• Robert de Wit (born 1962), decathlete and bobsledder
  • Klaas-Erik Zwering (born 1981), swimmer

Eindhoven: International relations

Eindhoven: Twin towns – sister cities

Eindhoven is twinned with:

  • Belarus Minsk, Belarus (since 1994)
  • China Nanjing, China
  • Poland Białystok, Poland
  • Nicaragua Chinandega, Nicaragua
  • South Africa Emfuleni, South Africa
  • Sudan Gedaref, Sudan
  • France Bayeux, France
  • Romania Iași, Romania (since 2011)
  • South Korea Gumi, South Korea
  • Taiwan Tainan, Taiwan

Eindhoven: See also

  • List of cities in the Netherlands by province#North Brabant
  • Eindhoven Airport
  • Eindhoven University of Technology
  • PSV Eindhoven
  • FC Eindhoven
  • Jewish Eindhoven
  • BrabantStad
  • Brabantse Stedenrij
  • Samenwerkingsverband Regio Eindhoven
  • Brainport

Eindhoven: References

  1. "John Jorritsma" (in Dutch). Gemeente Eindhoven. Retrieved 11 January 2017.
  2. "Kerncijfers wijken en buurten" [Key figures for neighbourhoods]. CBS Statline (in Dutch). CBS. 2 July 2013. Retrieved 12 March 2014.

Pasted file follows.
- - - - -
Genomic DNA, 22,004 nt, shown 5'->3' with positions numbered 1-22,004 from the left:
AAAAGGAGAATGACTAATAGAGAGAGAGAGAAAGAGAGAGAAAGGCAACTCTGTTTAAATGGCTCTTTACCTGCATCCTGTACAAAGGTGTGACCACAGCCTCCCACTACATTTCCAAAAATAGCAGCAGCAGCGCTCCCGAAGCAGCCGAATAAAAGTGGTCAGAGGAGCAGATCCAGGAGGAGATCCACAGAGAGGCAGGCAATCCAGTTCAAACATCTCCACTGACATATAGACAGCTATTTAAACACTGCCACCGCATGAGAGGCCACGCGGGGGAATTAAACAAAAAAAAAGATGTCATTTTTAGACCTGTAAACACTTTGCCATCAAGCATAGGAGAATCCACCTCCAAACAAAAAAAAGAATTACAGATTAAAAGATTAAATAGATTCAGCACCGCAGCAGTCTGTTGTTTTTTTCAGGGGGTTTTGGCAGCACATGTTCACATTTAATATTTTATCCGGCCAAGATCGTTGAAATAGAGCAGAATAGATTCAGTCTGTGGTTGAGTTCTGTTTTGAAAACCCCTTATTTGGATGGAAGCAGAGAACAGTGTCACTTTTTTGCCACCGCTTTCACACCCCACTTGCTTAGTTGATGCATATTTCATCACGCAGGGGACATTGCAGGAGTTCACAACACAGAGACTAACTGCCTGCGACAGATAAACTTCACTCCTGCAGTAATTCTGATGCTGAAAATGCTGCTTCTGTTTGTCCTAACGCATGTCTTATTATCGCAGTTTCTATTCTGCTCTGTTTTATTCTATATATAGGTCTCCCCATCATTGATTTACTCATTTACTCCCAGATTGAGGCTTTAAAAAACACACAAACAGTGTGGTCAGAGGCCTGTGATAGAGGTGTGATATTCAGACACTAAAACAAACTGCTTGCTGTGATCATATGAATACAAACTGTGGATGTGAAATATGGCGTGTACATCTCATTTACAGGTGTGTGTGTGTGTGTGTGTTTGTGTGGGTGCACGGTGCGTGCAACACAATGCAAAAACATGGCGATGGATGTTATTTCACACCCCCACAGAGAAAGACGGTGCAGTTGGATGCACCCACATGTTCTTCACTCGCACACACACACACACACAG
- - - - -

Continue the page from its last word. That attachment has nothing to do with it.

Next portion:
3. "Postcodetool for 5611EM". Actueel Hoogtebestand Nederland (in Dutch). Het Waterschapshuis. Retrieved 15 April 2014.
  4. "Bevolkingsontwikkeling; regio per maand" [Population growth; regions per month]. CBS Statline (in Dutch). CBS. 7 April 2017. Retrieved 7 April 2017.
  5. "Bevolkingsontwikkeling; regio per maand" [Population growth; regions per month]. CBS Statline (in Dutch). CBS. 26 June 2014. Retrieved 24 July 2014.
  6. "Bevolkingsontwikkeling; regio per maand" [Population growth; regions per month]. CBS Statline; Metro region (in Dutch). CBS. 31 August 2015. Retrieved 13 October 2015.
  7. "Bevolkingsontwikkeling; regio per maand" [Population growth; regions per month]. CBS Statline; CMSA (in Dutch). CBS. 31 August 2015. Retrieved 13 October 2015.
  8. Schippers, Hans (2009), "Stadsrechten en een stadswapen, 1232: het vroege Eindhoven", in Lintsen, Harry; et al., De canon van Eindhoven (in Dutch), 's-Hertogenbosch: Heijnen, pp. 29–34, ISBN 9789086801275
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  10. "Eindhoven - Groei van Eindhoven (inwoners)". Eindhoven.nl. 2016-04-30. Retrieved 2017-03-05.